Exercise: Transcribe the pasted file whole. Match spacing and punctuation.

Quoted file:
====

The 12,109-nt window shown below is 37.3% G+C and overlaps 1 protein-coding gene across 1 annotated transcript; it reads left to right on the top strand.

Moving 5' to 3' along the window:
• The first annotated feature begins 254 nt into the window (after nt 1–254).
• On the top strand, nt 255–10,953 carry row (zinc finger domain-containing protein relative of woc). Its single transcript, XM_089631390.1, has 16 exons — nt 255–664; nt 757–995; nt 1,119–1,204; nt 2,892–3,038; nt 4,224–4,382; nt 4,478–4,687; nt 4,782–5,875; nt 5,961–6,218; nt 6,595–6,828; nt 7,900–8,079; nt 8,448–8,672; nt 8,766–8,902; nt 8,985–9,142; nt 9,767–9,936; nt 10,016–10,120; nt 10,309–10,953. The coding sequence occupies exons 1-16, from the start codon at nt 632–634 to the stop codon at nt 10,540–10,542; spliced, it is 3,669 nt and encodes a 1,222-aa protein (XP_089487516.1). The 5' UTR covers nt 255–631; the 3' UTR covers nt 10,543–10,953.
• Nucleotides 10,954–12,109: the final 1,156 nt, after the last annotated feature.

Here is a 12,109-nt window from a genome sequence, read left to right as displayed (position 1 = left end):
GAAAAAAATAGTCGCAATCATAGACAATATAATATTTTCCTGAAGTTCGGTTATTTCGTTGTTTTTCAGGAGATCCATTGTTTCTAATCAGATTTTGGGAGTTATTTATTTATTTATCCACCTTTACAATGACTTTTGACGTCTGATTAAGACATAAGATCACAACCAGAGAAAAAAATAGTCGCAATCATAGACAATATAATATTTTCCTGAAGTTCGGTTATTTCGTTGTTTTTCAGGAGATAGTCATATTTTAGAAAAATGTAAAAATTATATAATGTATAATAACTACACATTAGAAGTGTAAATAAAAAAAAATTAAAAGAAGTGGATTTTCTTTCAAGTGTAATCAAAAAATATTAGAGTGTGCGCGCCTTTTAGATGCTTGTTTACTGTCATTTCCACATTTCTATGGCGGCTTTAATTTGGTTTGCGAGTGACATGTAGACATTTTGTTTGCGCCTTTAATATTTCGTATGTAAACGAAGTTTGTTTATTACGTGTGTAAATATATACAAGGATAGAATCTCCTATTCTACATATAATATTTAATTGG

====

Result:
The 12,109-nt window shown below is 37.3% G+C and overlaps 1 protein-coding gene across 1 annotated transcript; it reads left to right on the top strand.

Moving 5' to 3' along the window:
• The first annotated feature begins 254 nt into the window (after nt 1–254).
• On the top strand, nt 255–10,953 carry row (zinc finger domain-containing protein relative of woc). Its single transcript, XM_089631390.1, has 16 exons — nt 255–664; nt 757–995; nt 1,119–1,204; nt 2,892–3,038; nt 4,224–4,382; nt 4,478–4,687; nt 4,782–5,875; nt 5,961–6,218; nt 6,595–6,828; nt 7,900–8,079; nt 8,448–8,672; nt 8,766–8,902; nt 8,985–9,142; nt 9,767–9,936; nt 10,016–10,120; nt 10,309–10,953. The coding sequence occupies exons 1-16, from the start codon at nt 632–634 to the stop codon at nt 10,540–10,542; spliced, it is 3,669 nt and encodes a 1,222-aa protein (XP_089487516.1). The 5' UTR covers nt 255–631; the 3' UTR covers nt 10,543–10,953.
• Nucleotides 10,954–12,109: the final 1,156 nt, after the last annotated feature.

Here is a 12,109-nt window from a genome sequence, read left to right as displayed (position 1 = left end):
GAAAAAAATAGTCGCAATCATAGACAATATAATATTTTCCTGAAGTTCGGTTATTTCGTTGTTTTTCAGGAGATCCATTGTTTCTAATCAGATTTTGGGAGTTATTTATTTATTTATCCACCTTTACAATGACTTTTGACGTCTGATTAAGACATAAGATCACAACCAGAGAAAAAAATAGTCGCAATCATAGACAATATAATATTTTCCTGAAGTTCGGTTATTTCGTTGTTTTTCAGGAGATAGTCATATTTTAGAAAAATGTAAAAATTATATAATGTATAATAACTACACATTAGAAGTGTAAATAAAAAAAAATTAAAAGAAGTGGATTTTCTTTCAAGTGTAATCAAAAAATATTAGAGTGTGCGCGCCTTTTAGATGCTTGTTTACTGTCATTTCCACATTTCTATGGCGGCTTTAATTTGGTTTGCGAGTGACATGTAGACATTTTGTTTGCGCCTTTAATATTTCGTATGTAAACGAAGTTTGTTTATTACGTGTGTAAATATATACAAGGATAGAATCTCCTATTCTACATATAATATTTAATTGG